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Overcoming Obstacles

An interesting bias I see in the leadership world, especially with inexperienced leaders, is seeing obstacles as purely a bad thing. These front-line supervisors, assistant managers, and young, first-time team managers tend to immediately move into panic mode when they encounter the inevitable struggles that we all face from time to time. They try to immediately jump in to fix things without any basis of information or experience to draw upon to overcome the situation. Then, as a result, their efforts prove unsuccessful or even cause a bigger problem, which of course they try to immediately jump in and fix, and the whole cycle repeats itself. These knee-jerk reactions stem from that bias. They start out by seeing the obstacle as a bad thing that they must instantly remedy, for fear that their own boss or team will see them as a failure.

The reality is that obstacles are opportunities for personal, professional, and organizational growth. They are also opportunities to prove yourself as a leader, and the best way to approach them is to be thoughtful, strategic, and intellectually inspirational to those you lead. You can’t do this effectively if you are operating in that knee-jerk manner. Overcoming obstacles takes careful analysis which, in most situations, takes a bit of time to do properly. Most people need to slow their decision-making process down a bit to look at things objectively with minimal emotional impact. Being intellectual and strategic when facing an obstacle will most certainly create a far better response, building confidence in your leadership from those around you, especially your boss.

We always recommend leveraging your expertise with Gapology in this process. Gapology provides you with a clear, systematic approach to identify and close Performance Gaps, and those gaps typically are at the root of any obstacle you’ll encounter. The Gapology Root Solutions are the tools to close those gaps. The most important thing to note here is that leaders must always start by looking in the mirror. Look to your own behaviors first, as most Performance Gaps are created right there.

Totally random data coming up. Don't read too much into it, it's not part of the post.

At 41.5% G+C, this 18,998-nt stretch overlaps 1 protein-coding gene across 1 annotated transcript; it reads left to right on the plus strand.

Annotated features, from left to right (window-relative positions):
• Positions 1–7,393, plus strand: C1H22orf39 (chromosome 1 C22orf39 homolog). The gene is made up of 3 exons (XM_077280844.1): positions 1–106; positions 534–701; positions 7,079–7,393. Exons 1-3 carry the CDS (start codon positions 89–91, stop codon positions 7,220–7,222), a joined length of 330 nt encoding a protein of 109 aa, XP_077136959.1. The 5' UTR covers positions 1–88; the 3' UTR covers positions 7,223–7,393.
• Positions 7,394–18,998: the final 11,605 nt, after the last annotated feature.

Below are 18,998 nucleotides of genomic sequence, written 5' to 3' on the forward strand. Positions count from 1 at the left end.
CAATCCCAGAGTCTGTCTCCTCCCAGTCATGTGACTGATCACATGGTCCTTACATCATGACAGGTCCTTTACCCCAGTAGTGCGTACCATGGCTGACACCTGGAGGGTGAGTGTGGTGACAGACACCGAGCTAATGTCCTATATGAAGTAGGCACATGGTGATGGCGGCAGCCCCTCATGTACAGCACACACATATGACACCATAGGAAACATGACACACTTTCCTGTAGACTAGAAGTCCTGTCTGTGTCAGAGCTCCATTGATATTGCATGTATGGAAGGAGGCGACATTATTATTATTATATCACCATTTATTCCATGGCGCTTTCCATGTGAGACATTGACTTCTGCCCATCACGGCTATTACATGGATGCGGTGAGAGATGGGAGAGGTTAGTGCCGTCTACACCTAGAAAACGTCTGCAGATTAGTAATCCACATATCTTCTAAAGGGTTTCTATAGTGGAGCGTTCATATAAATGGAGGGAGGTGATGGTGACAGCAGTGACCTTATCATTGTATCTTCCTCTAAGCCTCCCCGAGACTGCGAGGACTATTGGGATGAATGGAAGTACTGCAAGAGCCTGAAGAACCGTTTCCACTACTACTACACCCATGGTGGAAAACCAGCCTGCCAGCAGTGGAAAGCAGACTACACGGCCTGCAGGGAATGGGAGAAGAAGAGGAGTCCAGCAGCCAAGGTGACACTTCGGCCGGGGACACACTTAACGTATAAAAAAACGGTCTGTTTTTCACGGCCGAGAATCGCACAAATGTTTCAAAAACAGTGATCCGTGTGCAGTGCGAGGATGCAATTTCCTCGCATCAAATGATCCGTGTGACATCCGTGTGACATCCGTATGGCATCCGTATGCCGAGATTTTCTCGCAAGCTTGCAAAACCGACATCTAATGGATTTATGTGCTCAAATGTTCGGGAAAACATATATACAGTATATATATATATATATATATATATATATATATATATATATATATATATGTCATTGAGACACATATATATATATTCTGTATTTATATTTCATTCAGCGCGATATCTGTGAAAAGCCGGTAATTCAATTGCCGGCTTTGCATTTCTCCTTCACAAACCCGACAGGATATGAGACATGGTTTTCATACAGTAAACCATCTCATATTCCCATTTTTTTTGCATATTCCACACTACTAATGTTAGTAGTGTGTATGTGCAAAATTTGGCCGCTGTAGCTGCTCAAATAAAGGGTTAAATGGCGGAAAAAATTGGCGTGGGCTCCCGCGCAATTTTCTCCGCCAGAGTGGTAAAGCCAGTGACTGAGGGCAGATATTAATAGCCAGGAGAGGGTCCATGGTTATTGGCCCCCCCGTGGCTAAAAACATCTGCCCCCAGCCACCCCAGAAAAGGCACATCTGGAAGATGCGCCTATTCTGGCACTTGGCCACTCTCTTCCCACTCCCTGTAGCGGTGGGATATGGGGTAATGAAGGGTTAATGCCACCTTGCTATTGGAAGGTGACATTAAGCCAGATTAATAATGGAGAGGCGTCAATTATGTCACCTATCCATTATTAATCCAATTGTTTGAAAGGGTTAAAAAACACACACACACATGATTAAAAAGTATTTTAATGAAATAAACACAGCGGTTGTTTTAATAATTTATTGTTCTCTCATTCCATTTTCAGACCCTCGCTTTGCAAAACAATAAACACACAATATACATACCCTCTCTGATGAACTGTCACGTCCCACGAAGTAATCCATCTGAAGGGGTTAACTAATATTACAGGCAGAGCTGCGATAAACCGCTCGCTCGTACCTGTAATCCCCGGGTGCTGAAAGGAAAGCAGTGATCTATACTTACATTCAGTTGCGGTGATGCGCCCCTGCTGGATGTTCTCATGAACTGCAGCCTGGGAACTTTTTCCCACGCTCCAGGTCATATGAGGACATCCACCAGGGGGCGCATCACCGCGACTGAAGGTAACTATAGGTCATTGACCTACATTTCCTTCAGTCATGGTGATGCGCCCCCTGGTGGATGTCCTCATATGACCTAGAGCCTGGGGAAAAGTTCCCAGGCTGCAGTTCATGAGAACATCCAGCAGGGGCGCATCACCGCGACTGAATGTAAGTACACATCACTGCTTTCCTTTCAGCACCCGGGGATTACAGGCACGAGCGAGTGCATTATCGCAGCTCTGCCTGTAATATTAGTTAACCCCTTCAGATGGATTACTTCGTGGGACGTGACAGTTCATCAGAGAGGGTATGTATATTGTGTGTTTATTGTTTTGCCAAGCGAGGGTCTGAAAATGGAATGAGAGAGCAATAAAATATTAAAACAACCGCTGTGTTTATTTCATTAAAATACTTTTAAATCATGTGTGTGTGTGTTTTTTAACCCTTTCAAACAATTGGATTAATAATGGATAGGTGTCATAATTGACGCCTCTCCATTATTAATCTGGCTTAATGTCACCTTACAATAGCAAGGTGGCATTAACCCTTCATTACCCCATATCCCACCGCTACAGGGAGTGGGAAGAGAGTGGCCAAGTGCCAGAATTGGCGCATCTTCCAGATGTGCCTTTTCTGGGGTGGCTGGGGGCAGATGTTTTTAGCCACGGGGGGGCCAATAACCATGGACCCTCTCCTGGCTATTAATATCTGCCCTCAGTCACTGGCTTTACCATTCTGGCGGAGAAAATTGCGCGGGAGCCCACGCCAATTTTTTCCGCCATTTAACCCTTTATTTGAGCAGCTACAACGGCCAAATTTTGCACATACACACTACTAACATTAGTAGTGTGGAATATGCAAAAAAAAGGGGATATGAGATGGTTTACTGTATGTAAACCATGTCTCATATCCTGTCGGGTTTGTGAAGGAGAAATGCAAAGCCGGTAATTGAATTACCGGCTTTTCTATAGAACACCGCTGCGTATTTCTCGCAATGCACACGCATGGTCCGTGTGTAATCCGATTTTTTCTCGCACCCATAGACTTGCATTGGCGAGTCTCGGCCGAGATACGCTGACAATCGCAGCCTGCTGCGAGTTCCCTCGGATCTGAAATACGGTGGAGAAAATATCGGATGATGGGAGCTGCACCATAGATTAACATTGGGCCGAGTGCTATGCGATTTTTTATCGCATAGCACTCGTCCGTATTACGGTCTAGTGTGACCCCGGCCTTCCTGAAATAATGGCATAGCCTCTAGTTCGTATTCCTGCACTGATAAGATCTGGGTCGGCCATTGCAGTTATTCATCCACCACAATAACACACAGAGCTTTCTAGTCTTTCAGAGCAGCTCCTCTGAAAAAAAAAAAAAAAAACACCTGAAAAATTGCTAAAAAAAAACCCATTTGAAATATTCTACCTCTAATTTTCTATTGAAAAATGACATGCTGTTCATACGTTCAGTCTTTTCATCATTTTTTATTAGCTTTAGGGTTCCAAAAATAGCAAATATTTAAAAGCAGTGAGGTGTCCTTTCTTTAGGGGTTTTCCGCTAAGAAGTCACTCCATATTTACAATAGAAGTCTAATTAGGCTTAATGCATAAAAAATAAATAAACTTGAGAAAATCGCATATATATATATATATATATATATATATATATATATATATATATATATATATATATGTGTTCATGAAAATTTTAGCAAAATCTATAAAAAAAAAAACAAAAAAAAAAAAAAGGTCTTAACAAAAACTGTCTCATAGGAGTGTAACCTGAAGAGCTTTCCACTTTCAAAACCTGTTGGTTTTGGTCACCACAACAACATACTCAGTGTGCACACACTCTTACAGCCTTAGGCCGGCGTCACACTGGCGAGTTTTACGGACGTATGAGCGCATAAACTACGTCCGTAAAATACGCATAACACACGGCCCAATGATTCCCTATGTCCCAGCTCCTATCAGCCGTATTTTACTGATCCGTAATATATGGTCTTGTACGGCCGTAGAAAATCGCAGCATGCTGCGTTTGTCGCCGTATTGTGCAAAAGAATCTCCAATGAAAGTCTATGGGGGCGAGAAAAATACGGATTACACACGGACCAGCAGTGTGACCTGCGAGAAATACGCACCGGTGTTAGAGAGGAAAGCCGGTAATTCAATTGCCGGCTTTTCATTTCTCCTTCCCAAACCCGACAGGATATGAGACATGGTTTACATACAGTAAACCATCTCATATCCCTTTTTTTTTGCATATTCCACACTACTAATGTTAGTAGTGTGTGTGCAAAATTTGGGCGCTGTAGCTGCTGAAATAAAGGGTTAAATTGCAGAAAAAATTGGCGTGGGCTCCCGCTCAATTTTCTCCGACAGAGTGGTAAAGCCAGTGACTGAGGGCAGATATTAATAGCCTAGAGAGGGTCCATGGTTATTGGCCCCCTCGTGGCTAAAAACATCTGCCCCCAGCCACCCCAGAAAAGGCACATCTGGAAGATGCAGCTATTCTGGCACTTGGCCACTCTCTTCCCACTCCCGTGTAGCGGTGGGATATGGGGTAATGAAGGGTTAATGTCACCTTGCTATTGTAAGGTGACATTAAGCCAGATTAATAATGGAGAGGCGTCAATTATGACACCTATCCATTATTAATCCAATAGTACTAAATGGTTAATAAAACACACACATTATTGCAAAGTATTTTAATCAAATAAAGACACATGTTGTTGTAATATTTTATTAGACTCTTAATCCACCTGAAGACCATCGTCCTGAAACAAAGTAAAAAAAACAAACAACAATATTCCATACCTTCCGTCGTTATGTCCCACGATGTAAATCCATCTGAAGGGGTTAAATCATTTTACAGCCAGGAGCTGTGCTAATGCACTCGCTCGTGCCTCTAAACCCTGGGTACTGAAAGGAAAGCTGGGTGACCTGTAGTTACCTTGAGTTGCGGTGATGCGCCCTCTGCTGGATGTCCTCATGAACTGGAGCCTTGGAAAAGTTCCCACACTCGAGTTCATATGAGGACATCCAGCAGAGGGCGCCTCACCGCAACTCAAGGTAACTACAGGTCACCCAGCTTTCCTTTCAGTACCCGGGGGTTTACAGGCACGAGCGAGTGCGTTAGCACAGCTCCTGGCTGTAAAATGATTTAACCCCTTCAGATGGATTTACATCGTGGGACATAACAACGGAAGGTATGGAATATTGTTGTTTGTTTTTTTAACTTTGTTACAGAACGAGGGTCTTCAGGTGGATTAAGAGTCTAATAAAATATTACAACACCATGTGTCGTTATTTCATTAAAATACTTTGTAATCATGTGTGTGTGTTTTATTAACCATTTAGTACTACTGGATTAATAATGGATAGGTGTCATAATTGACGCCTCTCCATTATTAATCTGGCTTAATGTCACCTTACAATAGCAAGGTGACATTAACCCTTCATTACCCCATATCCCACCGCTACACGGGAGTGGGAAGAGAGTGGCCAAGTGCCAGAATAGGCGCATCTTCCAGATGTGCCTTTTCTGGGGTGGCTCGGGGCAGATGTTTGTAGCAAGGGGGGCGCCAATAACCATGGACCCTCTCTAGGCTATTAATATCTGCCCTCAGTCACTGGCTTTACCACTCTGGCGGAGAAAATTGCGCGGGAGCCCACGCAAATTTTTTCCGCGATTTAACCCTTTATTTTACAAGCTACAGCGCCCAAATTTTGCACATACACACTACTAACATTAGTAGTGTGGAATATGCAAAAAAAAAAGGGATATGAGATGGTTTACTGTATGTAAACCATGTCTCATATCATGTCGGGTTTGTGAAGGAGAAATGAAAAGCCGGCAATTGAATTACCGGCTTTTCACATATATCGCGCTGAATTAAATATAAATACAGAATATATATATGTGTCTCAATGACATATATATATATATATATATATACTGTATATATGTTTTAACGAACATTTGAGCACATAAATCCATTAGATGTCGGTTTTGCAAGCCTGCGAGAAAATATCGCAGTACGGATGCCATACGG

Listed below are some ways to leverage Gapology to tackle any obstacle:

Close your own Knowledge Gaps first

  • What is creating the obstacle? Ask questions of your team and listen to them. Often the answer lies with them. Don’t lay blame, simply remain open to seeking out the gap, even if it is your own.

  • What skills or knowledge are you missing to overcome it?

  • Who can help you or mentor you with obtaining the skills or knowledge?

  • Then…follow these same steps for your team, if applicable.

Close your own Importance Gaps next

  • Seek out the “Why’s”. Why did this obstacle occur? Why is it important to close it?

  • Determine the behavioral expectations you need to set for yourself that will overcome the obstacle.

  • Communicate those expectations. Put them in writing and share them with a mentor that can help you.

  • Build a list of priorities around the steps you will need to take. Narrow things down to create simplicity and then start with the most impactful ones to create momentum.

  • Then…follow these same steps for your team, if applicable.

Close your own Action Gaps next

  • Get to work. Start building momentum through action.

  • Build self-accountability by establishing a scorecard/tracker with timeframes and guideposts to meet and celebrate, or course correct, if necessary.

  • Leverage your mentor to help guide you and keep you committed.

  • Establish a blame-free culture. Blame creates fear, which ruins trust. Be future-focused.

  • Then…follow these same steps for your team, if applicable.

As indicated, always start with your own Performance Gaps before looking at the team’s gaps. This doesn’t mean that they don’t have any, in fact, they probably do, but you can’t begin to close theirs with your own gaps remaining wide open. The key to all of this is to begin to embrace obstacles as opportunities for growth, whether for your organization, your team, or yourself.


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